Stephen Robinson, of the HEYwoods initiative, said: "Most people are aware that Hull and the East Riding make up one of the least wooded areas of the country. The Hedon Airfield woodland project is an excellent example of providing a scheme that offers the range of environmental, economic and social benefits that an increased level of woodland can bring to our area."

All the planting is expected to be completed by the end of March.

Power giant planning huge pylons in highlands accused of arrogance

Press & Journal 5 March 2007

The power giant planning to double the size of hundreds of pylons running through the Highlands has been accused by objectors groups and landowners of arrogance and of pre-judging the public inquiry into the issue.
Scottish and Southern Energy (SSE) has published a long list of potential compulsory purchase orders along the 137-mile route to accommodate the project. Included are “wayleaves" - which promise landowners a fee for developer access.

Andrew Fielden, who represents the family owners of the Ardverikie Estate, said: "We are not going to grant any wayleaves until the outcome of the inquiry. They're asking for wayleaves for something they haven't actually got planning consent for. If they compulsorily purchase in the meantime I think it rather negates the whole point of the inquiry."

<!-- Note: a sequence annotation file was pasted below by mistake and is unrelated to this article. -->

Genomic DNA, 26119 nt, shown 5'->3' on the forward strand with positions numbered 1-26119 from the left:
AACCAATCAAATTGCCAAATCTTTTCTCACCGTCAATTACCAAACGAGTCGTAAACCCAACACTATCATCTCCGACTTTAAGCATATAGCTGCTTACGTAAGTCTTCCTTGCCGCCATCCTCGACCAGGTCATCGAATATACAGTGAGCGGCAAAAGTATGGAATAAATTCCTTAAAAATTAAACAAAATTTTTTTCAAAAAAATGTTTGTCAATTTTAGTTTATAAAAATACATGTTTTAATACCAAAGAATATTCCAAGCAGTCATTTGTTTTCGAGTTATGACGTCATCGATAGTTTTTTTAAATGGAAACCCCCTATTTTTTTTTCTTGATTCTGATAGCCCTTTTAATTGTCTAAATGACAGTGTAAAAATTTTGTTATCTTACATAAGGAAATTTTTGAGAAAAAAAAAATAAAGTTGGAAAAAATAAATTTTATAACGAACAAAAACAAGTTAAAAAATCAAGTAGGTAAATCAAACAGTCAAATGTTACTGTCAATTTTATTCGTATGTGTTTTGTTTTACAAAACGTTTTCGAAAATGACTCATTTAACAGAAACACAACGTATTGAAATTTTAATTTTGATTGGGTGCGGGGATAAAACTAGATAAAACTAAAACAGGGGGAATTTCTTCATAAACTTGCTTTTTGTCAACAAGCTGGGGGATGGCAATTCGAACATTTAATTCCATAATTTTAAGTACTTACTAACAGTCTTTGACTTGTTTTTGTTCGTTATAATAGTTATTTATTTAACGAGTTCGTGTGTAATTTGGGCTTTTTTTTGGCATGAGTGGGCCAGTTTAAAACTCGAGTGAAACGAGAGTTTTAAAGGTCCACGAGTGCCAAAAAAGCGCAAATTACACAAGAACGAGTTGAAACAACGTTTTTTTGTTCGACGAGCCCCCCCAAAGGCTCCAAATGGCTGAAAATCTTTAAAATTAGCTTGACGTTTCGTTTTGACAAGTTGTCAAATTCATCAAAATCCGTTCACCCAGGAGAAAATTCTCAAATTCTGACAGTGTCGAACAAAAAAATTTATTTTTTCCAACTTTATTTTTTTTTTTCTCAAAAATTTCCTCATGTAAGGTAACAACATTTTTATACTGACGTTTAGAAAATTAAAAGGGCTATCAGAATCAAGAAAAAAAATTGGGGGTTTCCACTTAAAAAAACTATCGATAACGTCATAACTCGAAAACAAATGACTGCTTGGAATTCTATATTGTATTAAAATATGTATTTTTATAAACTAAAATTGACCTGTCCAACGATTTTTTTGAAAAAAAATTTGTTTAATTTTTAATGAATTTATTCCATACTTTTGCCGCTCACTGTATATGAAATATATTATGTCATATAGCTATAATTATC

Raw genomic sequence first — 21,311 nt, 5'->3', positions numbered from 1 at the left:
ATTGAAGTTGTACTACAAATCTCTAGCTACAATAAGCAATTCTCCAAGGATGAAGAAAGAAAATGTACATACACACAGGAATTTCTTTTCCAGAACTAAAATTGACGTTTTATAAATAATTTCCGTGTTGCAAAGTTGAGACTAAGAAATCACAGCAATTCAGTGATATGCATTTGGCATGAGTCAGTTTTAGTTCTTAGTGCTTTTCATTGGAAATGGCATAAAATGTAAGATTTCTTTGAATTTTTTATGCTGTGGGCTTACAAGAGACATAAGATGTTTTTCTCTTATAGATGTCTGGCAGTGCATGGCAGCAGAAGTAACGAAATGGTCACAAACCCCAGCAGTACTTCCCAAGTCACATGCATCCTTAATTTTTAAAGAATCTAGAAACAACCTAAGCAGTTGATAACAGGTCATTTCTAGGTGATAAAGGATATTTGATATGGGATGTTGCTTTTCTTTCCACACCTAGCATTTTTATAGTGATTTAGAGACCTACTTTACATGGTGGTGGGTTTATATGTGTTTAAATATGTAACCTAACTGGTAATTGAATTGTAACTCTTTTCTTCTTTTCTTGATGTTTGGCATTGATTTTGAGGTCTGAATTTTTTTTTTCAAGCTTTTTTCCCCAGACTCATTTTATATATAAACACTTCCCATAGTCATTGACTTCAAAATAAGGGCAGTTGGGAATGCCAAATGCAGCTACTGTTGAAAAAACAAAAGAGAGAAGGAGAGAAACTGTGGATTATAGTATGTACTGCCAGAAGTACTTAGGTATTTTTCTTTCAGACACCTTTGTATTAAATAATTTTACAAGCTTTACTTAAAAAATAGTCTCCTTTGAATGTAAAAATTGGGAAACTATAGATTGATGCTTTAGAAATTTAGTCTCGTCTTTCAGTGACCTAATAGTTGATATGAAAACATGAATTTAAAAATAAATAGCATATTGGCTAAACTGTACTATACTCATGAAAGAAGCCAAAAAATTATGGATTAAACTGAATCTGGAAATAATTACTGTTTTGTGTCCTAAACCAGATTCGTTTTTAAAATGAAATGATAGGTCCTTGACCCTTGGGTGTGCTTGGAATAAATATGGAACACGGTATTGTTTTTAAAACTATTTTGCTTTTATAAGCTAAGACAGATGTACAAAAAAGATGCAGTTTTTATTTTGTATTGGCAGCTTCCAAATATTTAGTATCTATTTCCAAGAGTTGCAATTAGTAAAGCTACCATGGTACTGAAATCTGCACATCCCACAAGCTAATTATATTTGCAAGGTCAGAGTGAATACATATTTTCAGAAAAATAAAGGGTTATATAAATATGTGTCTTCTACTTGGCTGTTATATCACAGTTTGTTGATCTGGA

Eddie Hughes, chairman of Highlands Before Pylons, said: "This is indicative of SSE's total ignorance towards the objectors' feelings. They're not giving the inquiry an opportunity to consider all the alternatives. It just emphasises the lack of democracy and power that the Electricity Act gives to transmission operators. Things like wayleaves should be properly negotiated. But SSE have been as heavy-handed as ever, making a mockery of consultation."

SSE spokesman Julian Reeves summed up the criticism that the company was premature or presumptuous by advertising compulsory purchase orders during the inquiry as "mischief-making" and "absolute nonsense".

He said: "This is being driven by the Scottish Executive who've taken the very sensible approach that, while we're carrying out the local hearings as part of the public inquiry, for example the one in Inverness, the same (executive) reporters should also listen to any hearings in respect of compulsory purchases or wayleaves associated with the line at the time. It doesn't presume anything because at the end of the day if the result of the inquiry is that we should not build we just walk away from everything".

Responding to complaints that notice of the orders was limited, he insisted company had adhered to stipulated levels of advertising and that the company was also speaking directly with all the landowners affected.

The Cairngorms National Park Authority is, meanwhile, writing to the public inquiry reporters' unit to press for a transcript of daily proceedings to be published to make the hearing more accessible to people living along the route who cannot attend the Perth proceedings.